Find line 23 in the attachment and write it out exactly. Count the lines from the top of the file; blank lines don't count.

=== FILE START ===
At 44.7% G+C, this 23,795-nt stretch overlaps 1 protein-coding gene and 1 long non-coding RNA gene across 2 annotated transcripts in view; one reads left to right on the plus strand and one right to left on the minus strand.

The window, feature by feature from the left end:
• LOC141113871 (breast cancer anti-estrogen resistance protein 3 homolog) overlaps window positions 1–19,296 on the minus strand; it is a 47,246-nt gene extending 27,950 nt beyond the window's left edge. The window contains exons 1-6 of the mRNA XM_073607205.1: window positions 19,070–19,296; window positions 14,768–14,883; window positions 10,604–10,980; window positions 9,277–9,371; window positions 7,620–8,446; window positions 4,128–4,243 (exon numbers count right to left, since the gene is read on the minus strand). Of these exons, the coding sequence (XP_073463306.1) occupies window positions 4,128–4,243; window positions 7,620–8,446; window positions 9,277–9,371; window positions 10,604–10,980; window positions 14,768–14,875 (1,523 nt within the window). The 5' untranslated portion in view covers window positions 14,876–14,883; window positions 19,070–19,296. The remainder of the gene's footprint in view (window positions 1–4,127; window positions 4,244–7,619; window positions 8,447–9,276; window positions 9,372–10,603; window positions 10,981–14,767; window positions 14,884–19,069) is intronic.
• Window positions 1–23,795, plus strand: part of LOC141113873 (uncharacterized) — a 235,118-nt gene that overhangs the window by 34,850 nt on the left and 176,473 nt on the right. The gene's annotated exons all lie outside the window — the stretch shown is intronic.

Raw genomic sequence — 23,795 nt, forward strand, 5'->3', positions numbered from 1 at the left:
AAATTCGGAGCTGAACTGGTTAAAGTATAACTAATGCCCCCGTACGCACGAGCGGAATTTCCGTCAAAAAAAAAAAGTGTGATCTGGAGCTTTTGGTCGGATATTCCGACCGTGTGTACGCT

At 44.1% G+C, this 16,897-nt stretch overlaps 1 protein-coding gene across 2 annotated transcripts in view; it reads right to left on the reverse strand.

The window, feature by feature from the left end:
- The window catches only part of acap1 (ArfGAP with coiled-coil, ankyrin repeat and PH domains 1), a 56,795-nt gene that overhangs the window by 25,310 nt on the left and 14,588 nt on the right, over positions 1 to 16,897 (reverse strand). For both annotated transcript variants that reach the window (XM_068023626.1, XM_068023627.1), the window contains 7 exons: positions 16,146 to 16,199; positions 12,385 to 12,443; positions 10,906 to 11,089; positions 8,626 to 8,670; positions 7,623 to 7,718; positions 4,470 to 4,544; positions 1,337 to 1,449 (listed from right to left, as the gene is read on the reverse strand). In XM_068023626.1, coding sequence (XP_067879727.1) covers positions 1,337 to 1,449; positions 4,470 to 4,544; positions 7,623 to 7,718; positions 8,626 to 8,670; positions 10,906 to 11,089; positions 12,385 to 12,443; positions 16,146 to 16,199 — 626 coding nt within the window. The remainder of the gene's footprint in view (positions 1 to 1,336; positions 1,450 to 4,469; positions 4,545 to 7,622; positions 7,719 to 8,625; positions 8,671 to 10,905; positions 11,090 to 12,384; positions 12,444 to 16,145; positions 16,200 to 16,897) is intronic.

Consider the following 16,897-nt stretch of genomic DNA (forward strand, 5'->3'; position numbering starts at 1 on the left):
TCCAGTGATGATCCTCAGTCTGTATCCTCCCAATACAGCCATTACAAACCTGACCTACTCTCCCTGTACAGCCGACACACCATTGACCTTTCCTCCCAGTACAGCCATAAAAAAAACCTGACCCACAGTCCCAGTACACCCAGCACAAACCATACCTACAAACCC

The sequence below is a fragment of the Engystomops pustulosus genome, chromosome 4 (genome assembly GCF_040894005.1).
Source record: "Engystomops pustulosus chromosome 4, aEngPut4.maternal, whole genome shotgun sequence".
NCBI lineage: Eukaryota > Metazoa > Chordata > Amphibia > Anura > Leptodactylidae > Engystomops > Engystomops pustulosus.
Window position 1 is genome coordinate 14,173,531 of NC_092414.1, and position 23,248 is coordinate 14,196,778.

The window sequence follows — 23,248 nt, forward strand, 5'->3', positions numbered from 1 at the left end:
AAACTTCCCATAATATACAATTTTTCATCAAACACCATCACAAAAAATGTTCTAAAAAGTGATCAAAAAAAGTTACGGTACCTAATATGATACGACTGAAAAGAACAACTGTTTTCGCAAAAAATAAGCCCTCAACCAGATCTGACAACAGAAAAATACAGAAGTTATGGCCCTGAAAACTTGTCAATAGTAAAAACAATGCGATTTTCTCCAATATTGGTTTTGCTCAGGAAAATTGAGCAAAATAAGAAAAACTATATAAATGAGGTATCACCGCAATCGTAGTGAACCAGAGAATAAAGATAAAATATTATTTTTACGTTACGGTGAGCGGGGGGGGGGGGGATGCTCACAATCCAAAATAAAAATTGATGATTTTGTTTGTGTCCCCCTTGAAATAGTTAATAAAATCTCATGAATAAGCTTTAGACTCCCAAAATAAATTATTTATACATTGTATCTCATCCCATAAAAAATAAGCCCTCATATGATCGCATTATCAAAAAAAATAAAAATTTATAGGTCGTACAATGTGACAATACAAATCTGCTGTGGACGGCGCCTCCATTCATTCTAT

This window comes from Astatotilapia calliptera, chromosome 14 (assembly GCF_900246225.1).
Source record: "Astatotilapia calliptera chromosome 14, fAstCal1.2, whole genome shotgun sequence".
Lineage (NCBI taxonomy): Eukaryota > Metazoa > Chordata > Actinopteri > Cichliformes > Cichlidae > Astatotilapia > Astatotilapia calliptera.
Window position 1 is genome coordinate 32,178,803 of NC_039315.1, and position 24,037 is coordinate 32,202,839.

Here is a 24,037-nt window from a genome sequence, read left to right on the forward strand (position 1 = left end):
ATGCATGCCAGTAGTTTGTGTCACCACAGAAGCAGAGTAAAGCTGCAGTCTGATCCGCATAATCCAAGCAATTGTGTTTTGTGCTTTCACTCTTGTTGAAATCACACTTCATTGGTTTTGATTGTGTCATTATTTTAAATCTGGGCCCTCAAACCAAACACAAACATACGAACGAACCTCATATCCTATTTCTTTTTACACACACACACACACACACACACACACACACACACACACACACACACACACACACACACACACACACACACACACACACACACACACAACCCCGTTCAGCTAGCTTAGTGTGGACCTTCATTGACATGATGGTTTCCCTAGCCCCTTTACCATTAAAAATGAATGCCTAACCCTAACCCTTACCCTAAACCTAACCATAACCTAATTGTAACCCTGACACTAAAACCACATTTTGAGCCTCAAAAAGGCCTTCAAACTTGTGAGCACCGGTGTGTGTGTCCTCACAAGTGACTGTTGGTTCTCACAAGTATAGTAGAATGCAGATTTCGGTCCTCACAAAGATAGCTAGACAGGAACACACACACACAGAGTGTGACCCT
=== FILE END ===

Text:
ATGCATGCCAGTAGTTTGTGTCACCACAGAAGCAGAGTAAAGCTGCAGTCTGATCCGCATAATCCAAGCAATTGTGTTTTGTGCTTTCACTCTTGTTGAAATCACACTTCATTGGTTTTGATTGTGTCATTATTTTAAATCTGGGCCCTCAAACCAAACACAAACATACGAACGAACCTCATATCCTATTTCTTTTTACACACACACACACACACACACACACACACACACACACACACACACACACACACACACACACACACACACACACACACACACACACACAACCCCGTTCAGCTAGCTTAGTGTGGACCTTCATTGACATGATGGTTTCCCTAGCCCCTTTACCATTAAAAATGAATGCCTAACCCTAACCCTTACCCTAAACCTAACCATAACCTAATTGTAACCCTGACACTAAAACCACATTTTGAGCCTCAAAAAGGCCTTCAAACTTGTGAGCACCGGTGTGTGTGTCCTCACAAGTGACTGTTGGTTCTCACAAGTATAGTAGAATGCAGATTTCGGTCCTCACAAAGATAGCTAGACAGGAACACACACACACAGAGTGTGACCCT